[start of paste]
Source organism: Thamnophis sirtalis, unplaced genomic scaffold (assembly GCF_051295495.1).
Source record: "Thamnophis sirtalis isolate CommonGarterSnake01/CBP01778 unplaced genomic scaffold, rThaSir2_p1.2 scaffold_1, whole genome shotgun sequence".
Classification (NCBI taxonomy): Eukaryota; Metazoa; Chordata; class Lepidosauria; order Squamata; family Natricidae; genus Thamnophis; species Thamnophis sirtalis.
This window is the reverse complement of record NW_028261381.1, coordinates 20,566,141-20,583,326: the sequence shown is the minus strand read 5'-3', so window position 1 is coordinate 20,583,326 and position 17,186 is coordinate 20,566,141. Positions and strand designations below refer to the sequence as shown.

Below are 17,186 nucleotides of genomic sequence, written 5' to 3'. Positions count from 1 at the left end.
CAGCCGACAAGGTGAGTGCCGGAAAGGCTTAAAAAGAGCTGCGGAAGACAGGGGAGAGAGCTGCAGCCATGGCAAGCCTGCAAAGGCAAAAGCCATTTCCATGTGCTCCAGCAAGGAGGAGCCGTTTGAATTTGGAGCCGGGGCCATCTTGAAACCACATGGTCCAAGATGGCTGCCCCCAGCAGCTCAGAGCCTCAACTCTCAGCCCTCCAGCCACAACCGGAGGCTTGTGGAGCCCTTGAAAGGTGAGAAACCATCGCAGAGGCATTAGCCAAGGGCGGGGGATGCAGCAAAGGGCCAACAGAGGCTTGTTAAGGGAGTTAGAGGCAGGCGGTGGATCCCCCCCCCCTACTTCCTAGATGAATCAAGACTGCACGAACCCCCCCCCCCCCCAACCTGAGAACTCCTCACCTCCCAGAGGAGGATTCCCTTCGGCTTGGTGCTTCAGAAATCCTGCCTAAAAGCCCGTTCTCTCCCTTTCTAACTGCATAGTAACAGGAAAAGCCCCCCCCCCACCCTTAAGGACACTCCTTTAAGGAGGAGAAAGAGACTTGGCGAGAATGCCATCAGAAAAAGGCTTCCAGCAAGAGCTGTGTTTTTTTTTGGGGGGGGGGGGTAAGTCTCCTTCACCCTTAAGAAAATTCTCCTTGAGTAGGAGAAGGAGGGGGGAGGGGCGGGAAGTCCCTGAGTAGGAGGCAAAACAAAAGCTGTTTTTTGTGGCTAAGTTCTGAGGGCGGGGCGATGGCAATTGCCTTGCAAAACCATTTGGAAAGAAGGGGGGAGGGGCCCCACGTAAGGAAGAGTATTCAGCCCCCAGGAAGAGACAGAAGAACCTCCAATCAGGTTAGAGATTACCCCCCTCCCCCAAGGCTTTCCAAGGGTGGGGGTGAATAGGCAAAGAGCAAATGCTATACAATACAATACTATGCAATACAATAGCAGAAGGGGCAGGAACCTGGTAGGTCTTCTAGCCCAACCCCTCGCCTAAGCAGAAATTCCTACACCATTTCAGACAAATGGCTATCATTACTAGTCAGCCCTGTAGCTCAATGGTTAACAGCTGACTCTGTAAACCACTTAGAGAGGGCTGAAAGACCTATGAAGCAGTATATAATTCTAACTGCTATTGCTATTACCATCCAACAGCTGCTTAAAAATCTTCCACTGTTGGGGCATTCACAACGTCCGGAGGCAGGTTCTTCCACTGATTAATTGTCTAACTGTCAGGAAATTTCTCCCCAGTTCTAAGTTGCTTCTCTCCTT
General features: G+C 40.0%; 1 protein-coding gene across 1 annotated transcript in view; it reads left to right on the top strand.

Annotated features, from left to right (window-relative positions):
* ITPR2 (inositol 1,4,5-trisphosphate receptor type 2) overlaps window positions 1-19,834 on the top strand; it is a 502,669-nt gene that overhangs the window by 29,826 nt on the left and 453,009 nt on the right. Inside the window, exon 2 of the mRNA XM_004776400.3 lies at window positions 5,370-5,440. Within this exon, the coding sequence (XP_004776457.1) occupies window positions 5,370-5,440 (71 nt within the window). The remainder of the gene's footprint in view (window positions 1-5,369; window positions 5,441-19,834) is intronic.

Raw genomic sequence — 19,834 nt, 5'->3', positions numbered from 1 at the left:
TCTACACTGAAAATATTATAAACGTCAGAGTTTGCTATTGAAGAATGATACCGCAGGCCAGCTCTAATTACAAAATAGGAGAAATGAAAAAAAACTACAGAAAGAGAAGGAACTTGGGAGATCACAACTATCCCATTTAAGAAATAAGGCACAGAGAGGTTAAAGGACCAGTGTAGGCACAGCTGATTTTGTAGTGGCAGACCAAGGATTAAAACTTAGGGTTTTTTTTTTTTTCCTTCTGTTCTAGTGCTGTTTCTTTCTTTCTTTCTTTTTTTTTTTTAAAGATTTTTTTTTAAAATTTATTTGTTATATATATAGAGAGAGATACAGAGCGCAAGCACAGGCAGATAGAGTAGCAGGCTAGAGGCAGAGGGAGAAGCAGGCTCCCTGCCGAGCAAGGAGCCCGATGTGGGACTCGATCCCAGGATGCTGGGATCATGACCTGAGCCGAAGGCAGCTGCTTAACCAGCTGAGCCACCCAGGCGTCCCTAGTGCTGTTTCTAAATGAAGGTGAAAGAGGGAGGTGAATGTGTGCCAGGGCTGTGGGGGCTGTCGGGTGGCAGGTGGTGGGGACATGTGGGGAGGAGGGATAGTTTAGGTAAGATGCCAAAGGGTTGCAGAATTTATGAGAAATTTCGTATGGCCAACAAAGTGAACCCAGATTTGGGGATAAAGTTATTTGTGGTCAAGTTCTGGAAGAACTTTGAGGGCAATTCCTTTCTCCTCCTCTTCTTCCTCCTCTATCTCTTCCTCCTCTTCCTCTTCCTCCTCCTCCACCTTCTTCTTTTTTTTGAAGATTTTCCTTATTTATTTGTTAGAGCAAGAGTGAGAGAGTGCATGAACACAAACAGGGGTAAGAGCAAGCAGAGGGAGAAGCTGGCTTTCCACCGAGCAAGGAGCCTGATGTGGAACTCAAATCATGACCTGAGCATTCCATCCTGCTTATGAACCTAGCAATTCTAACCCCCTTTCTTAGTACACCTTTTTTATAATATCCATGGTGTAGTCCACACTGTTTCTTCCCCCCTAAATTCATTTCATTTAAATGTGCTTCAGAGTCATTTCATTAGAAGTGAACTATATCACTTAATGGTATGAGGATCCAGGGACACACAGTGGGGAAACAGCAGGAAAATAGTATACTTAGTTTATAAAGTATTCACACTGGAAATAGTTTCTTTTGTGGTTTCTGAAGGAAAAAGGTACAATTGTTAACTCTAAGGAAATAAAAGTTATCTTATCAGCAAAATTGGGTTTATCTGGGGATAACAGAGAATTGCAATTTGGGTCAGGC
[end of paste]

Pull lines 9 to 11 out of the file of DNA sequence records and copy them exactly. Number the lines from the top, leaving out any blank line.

* ITPR2 (inositol 1,4,5-trisphosphate receptor type 2) overlaps window positions 1-19,834 on the top strand; it is a 502,669-nt gene that overhangs the window by 29,826 nt on the left and 453,009 nt on the right. Inside the window, exon 2 of the mRNA XM_004776400.3 lies at window positions 5,370-5,440. Within this exon, the coding sequence (XP_004776457.1) occupies window positions 5,370-5,440 (71 nt within the window). The remainder of the gene's footprint in view (window positions 1-5,369; window positions 5,441-19,834) is intronic.

Raw genomic sequence — 19,834 nt, 5'->3', positions numbered from 1 at the left:
TCTACACTGAAAATATTATAAACGTCAGAGTTTGCTATTGAAGAATGATACCGCAGGCCAGCTCTAATTACAAAATAGGAGAAATGAAAAAAAACTACAGAAAGAGAAGGAACTTGGGAGATCACAACTATCCCATTTAAGAAATAAGGCACAGAGAGGTTAAAGGACCAGTGTAGGCACAGCTGATTTTGTAGTGGCAGACCAAGGATTAAAACTTAGGGTTTTTTTTTTTTTCCTTCTGTTCTAGTGCTGTTTCTTTCTTTCTTTCTTTTTTTTTTTTAAAGATTTTTTTTTAAAATTTATTTGTTATATATATAGAGAGAGATACAGAGCGCAAGCACAGGCAGATAGAGTAGCAGGCTAGAGGCAGAGGGAGAAGCAGGCTCCCTGCCGAGCAAGGAGCCCGATGTGGGACTCGATCCCAGGATGCTGGGATCATGACCTGAGCCGAAGGCAGCTGCTTAACCAGCTGAGCCACCCAGGCGTCCCTAGTGCTGTTTCTAAATGAAGGTGAAAGAGGGAGGTGAATGTGTGCCAGGGCTGTGGGGGCTGTCGGGTGGCAGGTGGTGGGGACATGTGGGGAGGAGGGATAGTTTAGGTAAGATGCCAAAGGGTTGCAGAATTTATGAGAAATTTCGTATGGCCAACAAAGTGAACCCAGATTTGGGGATAAAGTTATTTGTGGTCAAGTTCTGGAAGAACTTTGAGGGCAATTCCTTTCTCCTCCTCTTCTTCCTCCTCTATCTCTTCCTCCTCTTCCTCTTCCTCCTCCTCCACCTTCTTCTTTTTTTTGAAGATTTTCCTTATTTATTTGTTAGAGCAAGAGTGAGAGAGTGCATGAACACAAACAGGGGTAAGAGCAAGCAGAGGGAGAAGCTGGCTTTCCACCGAGCAAGGAGCCTGATGTGGAACTCAAATCATGACCTGAGCATTCCATCCTGCTTATGAACCTAGCAATTCTAACCCCCTTTCTTAGTACACCTTTTTTATAATATCCATGGTGTAGTCCACACTGTTTCTTCCCCCCTAAATTCATTTCATTTAAATGTGCTTCAGAGTCATTTCATTAGAAGTGAACTATATCACTTAATGGTATGAGGATCCAGGGACACACAGTGGGGAAACAGCAGGAAAATAGTATACTTAGTTTATAAAGTATTCACACTGGAAATAGTTTCTTTTGTGGTTTCTGAAGGAAAAAGGTACAATTGTTAACTCTAAGGAAATAAAAGTTATCTTATCAGCAAAATTGGGTTTATCTGGGGATAACAGAGAATTGCAATTTGGGTCAGGC